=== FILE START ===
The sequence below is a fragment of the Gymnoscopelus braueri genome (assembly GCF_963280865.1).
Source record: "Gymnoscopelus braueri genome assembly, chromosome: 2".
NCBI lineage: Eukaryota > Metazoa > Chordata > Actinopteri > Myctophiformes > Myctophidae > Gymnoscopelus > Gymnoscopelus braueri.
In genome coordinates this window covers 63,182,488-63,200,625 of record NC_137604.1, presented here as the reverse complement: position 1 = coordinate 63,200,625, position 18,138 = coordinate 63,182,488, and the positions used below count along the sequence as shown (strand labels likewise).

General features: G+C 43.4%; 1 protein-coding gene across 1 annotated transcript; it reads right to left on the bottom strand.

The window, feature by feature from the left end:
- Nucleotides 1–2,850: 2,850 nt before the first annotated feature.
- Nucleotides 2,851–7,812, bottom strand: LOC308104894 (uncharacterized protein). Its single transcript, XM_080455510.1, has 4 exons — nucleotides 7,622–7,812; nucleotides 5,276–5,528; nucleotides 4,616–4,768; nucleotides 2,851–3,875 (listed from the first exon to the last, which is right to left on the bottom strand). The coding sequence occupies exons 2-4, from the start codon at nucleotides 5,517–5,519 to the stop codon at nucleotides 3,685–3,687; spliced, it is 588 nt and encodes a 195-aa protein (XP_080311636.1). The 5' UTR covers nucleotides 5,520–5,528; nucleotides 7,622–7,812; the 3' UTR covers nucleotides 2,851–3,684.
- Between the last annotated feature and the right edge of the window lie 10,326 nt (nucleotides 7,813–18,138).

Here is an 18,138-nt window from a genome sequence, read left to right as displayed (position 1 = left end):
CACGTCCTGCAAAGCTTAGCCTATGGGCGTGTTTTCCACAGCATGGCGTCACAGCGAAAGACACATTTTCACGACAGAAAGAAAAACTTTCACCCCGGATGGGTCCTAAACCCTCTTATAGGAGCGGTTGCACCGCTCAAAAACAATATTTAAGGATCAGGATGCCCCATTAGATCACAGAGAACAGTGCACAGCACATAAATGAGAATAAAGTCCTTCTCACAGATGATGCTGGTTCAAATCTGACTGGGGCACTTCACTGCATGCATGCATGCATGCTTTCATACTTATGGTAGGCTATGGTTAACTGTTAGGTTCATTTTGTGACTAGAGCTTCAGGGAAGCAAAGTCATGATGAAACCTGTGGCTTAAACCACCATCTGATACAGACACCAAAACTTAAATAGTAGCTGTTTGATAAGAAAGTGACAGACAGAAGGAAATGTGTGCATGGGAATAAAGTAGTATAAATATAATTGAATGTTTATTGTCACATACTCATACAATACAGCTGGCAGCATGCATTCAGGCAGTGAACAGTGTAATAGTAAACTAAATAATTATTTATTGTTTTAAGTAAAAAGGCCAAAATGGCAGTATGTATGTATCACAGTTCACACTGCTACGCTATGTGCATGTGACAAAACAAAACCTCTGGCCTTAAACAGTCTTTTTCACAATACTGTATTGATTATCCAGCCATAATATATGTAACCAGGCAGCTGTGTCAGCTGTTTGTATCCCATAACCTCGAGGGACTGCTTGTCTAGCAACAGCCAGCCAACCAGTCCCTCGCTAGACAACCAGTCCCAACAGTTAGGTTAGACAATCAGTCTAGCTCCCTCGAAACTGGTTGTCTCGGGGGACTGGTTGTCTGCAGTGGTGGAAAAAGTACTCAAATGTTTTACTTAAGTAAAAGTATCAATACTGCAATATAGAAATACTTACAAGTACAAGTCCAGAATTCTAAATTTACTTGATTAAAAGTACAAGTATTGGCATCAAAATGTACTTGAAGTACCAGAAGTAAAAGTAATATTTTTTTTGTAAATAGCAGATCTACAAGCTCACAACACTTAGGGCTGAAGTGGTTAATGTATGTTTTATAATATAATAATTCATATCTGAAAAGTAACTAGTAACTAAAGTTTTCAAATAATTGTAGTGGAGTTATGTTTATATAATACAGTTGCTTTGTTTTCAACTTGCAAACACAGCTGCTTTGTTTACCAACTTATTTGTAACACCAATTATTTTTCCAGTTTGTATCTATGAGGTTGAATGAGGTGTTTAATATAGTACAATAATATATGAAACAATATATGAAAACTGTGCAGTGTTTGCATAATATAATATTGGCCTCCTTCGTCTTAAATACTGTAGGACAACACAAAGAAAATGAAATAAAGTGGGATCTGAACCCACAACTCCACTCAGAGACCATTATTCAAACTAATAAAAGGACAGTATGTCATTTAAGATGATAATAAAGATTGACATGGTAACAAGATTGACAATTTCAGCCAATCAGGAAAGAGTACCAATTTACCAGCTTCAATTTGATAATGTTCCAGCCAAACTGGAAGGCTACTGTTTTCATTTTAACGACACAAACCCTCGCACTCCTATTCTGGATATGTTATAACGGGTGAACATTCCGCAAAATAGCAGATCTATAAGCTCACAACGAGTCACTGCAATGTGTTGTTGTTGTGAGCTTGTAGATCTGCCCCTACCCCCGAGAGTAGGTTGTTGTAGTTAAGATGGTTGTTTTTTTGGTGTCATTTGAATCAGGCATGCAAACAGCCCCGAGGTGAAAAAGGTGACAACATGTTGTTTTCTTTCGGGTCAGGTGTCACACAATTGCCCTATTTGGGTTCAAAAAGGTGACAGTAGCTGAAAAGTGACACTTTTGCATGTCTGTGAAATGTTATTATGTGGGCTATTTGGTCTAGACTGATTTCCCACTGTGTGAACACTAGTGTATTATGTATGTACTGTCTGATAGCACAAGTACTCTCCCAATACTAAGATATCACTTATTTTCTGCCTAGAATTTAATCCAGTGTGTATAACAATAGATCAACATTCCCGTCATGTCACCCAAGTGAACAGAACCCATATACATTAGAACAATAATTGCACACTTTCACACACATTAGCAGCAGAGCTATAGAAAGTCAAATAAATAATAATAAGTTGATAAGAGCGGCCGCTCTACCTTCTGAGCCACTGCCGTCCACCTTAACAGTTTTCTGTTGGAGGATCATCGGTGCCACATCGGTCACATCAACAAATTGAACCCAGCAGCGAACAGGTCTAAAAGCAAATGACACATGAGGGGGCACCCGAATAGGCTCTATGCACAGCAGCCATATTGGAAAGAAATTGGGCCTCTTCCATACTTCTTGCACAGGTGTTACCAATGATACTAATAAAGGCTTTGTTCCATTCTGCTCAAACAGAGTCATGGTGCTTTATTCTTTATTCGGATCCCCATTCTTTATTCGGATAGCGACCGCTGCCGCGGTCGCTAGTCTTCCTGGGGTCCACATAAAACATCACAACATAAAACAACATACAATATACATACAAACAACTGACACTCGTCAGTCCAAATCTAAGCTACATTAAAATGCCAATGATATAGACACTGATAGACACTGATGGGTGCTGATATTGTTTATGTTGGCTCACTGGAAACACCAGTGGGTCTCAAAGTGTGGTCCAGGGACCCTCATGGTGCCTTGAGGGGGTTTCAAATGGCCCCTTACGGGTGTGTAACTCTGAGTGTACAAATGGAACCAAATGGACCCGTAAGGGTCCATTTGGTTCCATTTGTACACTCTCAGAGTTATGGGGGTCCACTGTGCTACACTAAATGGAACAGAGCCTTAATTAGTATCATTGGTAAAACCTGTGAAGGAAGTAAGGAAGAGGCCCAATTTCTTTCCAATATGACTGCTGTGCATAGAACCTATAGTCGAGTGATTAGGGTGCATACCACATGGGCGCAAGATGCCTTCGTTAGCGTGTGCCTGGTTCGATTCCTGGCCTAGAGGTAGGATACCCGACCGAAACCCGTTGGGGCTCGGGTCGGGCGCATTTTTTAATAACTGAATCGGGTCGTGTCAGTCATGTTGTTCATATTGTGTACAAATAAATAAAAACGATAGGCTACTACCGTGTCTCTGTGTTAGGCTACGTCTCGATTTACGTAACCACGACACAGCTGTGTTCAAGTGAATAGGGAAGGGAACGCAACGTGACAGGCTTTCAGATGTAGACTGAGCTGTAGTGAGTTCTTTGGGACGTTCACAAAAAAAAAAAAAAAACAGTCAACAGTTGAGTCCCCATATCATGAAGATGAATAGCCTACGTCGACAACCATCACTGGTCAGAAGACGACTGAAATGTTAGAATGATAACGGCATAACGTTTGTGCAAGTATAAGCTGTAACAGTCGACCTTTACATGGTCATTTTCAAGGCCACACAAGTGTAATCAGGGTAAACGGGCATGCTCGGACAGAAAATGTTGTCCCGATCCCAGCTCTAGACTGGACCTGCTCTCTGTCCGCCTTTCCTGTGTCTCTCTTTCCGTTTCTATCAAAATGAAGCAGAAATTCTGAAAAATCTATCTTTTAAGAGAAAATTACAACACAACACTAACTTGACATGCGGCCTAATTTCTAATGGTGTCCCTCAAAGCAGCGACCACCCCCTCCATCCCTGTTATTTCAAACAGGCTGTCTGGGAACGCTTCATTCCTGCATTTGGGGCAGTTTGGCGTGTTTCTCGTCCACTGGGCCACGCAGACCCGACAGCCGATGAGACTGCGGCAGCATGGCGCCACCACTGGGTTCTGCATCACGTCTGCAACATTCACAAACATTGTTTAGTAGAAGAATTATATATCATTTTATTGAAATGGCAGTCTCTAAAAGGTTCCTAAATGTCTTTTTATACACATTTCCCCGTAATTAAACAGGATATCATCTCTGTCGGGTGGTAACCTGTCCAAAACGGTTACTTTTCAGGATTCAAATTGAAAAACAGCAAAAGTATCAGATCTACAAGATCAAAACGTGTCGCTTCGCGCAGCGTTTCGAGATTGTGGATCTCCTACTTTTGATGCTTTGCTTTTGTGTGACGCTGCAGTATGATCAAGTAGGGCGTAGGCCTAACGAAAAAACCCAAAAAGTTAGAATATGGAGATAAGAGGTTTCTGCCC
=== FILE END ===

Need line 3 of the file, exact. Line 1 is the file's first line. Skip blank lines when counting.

NCBI lineage: Eukaryota > Metazoa > Chordata > Actinopteri > Myctophiformes > Myctophidae > Gymnoscopelus > Gymnoscopelus braueri.